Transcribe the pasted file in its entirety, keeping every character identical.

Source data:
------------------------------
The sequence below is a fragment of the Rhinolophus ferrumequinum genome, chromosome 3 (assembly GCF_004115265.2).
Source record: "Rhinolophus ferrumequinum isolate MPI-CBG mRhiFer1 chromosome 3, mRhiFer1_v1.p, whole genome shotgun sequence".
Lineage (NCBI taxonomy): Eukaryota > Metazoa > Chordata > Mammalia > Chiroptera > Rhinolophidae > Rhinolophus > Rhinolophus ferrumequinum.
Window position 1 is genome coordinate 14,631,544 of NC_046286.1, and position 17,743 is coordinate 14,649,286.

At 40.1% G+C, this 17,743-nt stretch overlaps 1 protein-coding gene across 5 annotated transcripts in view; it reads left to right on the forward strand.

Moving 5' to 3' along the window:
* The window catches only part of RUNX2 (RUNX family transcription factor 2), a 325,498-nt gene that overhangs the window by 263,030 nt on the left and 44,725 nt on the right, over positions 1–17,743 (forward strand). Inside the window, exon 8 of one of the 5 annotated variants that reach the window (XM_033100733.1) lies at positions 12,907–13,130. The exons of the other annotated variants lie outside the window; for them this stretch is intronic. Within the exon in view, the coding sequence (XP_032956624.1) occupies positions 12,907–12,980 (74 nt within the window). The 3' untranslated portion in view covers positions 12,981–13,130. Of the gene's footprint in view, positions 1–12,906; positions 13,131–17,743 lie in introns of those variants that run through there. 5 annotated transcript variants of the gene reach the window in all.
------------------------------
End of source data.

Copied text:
The sequence below is a fragment of the Rhinolophus ferrumequinum genome, chromosome 3 (assembly GCF_004115265.2).
Source record: "Rhinolophus ferrumequinum isolate MPI-CBG mRhiFer1 chromosome 3, mRhiFer1_v1.p, whole genome shotgun sequence".
Lineage (NCBI taxonomy): Eukaryota > Metazoa > Chordata > Mammalia > Chiroptera > Rhinolophidae > Rhinolophus > Rhinolophus ferrumequinum.
Window position 1 is genome coordinate 14,631,544 of NC_046286.1, and position 17,743 is coordinate 14,649,286.

At 40.1% G+C, this 17,743-nt stretch overlaps 1 protein-coding gene across 5 annotated transcripts in view; it reads left to right on the forward strand.

Moving 5' to 3' along the window:
* The window catches only part of RUNX2 (RUNX family transcription factor 2), a 325,498-nt gene that overhangs the window by 263,030 nt on the left and 44,725 nt on the right, over positions 1–17,743 (forward strand). Inside the window, exon 8 of one of the 5 annotated variants that reach the window (XM_033100733.1) lies at positions 12,907–13,130. The exons of the other annotated variants lie outside the window; for them this stretch is intronic. Within the exon in view, the coding sequence (XP_032956624.1) occupies positions 12,907–12,980 (74 nt within the window). The 3' untranslated portion in view covers positions 12,981–13,130. Of the gene's footprint in view, positions 1–12,906; positions 13,131–17,743 lie in introns of those variants that run through there. 5 annotated transcript variants of the gene reach the window in all.